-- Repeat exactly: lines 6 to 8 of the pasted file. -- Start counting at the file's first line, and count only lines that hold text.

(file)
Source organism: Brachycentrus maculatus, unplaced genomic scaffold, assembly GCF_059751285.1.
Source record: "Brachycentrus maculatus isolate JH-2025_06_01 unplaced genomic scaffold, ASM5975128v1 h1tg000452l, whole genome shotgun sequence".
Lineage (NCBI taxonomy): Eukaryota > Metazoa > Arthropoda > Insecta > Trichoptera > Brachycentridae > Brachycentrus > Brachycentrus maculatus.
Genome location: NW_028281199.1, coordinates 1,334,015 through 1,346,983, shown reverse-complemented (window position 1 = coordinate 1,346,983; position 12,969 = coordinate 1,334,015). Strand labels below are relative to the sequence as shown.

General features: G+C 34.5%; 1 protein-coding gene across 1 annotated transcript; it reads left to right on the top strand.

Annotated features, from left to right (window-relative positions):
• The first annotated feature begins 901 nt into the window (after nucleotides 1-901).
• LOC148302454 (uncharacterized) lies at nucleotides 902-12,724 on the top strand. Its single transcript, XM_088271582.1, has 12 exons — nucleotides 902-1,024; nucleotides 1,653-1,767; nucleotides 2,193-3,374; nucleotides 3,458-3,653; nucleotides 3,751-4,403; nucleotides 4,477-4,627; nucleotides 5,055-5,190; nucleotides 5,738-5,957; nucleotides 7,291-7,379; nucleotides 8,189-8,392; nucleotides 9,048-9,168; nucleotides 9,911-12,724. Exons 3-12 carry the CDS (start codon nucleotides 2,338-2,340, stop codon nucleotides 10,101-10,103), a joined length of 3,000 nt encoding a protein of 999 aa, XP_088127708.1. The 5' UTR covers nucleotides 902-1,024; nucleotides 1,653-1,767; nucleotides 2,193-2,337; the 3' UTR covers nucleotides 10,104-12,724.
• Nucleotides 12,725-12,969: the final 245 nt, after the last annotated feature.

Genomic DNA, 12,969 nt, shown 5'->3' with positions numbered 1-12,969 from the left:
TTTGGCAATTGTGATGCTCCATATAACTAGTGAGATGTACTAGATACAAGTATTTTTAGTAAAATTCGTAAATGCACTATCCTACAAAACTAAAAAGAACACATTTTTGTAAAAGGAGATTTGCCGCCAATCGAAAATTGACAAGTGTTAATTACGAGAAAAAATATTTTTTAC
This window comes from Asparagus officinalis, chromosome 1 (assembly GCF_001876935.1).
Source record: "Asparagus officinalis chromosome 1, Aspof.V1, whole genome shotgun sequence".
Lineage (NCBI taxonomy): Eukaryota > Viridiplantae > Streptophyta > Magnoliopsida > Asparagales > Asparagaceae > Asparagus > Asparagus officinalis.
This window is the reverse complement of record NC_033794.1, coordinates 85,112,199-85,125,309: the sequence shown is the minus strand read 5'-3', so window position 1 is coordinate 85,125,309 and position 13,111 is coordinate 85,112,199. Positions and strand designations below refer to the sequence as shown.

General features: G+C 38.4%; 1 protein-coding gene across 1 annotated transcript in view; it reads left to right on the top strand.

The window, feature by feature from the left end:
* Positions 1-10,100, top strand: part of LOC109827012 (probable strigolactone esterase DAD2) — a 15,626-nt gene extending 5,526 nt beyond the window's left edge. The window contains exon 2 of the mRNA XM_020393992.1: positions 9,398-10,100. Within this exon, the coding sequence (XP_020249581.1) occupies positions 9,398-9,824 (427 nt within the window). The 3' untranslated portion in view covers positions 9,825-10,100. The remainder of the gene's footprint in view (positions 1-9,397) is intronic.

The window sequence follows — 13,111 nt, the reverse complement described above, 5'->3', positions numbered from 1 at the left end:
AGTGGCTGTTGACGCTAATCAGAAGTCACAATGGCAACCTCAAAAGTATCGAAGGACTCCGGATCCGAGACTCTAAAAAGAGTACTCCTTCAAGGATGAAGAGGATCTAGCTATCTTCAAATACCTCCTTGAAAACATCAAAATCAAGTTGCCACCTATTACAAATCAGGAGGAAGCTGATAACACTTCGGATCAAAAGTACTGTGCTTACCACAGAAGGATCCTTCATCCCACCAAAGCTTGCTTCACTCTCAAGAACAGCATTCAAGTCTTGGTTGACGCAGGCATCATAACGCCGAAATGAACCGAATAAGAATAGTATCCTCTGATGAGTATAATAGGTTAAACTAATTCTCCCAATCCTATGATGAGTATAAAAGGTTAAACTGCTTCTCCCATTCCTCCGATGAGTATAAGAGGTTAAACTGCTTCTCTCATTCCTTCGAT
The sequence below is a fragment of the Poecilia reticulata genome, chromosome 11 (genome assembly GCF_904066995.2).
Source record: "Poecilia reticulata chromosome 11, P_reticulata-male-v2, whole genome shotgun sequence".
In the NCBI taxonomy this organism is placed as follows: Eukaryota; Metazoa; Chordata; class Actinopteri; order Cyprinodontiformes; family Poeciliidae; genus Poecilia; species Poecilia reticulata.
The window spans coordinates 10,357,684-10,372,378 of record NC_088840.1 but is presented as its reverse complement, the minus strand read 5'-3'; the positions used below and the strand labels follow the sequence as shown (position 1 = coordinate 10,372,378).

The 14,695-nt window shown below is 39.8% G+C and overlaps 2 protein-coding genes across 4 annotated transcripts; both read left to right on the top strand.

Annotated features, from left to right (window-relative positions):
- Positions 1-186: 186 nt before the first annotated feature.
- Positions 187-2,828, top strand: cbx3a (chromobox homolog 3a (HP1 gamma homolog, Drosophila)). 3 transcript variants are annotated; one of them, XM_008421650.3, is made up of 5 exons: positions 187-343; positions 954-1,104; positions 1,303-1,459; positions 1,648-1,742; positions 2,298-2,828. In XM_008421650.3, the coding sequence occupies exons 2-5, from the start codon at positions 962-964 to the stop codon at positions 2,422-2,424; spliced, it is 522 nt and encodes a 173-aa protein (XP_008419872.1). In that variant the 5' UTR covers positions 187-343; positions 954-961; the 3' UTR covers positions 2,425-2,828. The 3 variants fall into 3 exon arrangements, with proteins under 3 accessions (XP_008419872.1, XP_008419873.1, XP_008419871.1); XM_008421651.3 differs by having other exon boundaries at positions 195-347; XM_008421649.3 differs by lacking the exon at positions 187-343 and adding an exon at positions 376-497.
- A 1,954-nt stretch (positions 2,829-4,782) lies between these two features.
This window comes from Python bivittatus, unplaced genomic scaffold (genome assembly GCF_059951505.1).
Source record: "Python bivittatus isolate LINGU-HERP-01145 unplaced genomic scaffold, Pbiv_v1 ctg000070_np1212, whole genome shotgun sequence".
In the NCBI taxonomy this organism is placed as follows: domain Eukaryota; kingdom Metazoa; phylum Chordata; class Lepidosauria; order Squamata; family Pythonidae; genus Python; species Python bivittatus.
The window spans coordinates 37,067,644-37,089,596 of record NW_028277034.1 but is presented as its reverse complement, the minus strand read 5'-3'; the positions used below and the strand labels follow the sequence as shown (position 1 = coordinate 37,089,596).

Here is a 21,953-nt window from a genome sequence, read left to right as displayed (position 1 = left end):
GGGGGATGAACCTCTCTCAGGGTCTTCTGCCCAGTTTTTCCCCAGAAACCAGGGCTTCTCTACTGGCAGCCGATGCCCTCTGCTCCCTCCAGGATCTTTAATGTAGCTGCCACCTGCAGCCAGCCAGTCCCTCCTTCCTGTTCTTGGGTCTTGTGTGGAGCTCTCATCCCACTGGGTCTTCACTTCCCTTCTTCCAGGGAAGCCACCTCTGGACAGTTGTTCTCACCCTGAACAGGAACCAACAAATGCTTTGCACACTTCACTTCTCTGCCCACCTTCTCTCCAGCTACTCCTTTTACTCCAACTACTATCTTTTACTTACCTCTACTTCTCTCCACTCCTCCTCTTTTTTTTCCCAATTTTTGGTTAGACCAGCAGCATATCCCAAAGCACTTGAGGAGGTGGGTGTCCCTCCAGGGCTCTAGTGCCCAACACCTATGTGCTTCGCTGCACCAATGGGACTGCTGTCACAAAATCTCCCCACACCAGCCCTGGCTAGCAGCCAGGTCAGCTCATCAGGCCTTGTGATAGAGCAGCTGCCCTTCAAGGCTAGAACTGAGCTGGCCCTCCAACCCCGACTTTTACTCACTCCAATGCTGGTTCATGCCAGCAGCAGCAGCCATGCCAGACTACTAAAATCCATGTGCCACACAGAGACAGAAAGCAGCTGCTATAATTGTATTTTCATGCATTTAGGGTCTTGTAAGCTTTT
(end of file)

Annotated features, from left to right (window-relative positions):
• The first annotated feature begins 901 nt into the window (after nucleotides 1-901).
• LOC148302454 (uncharacterized) lies at nucleotides 902-12,724 on the top strand. Its single transcript, XM_088271582.1, has 12 exons — nucleotides 902-1,024; nucleotides 1,653-1,767; nucleotides 2,193-3,374; nucleotides 3,458-3,653; nucleotides 3,751-4,403; nucleotides 4,477-4,627; nucleotides 5,055-5,190; nucleotides 5,738-5,957; nucleotides 7,291-7,379; nucleotides 8,189-8,392; nucleotides 9,048-9,168; nucleotides 9,911-12,724. Exons 3-12 carry the CDS (start codon nucleotides 2,338-2,340, stop codon nucleotides 10,101-10,103), a joined length of 3,000 nt encoding a protein of 999 aa, XP_088127708.1. The 5' UTR covers nucleotides 902-1,024; nucleotides 1,653-1,767; nucleotides 2,193-2,337; the 3' UTR covers nucleotides 10,104-12,724.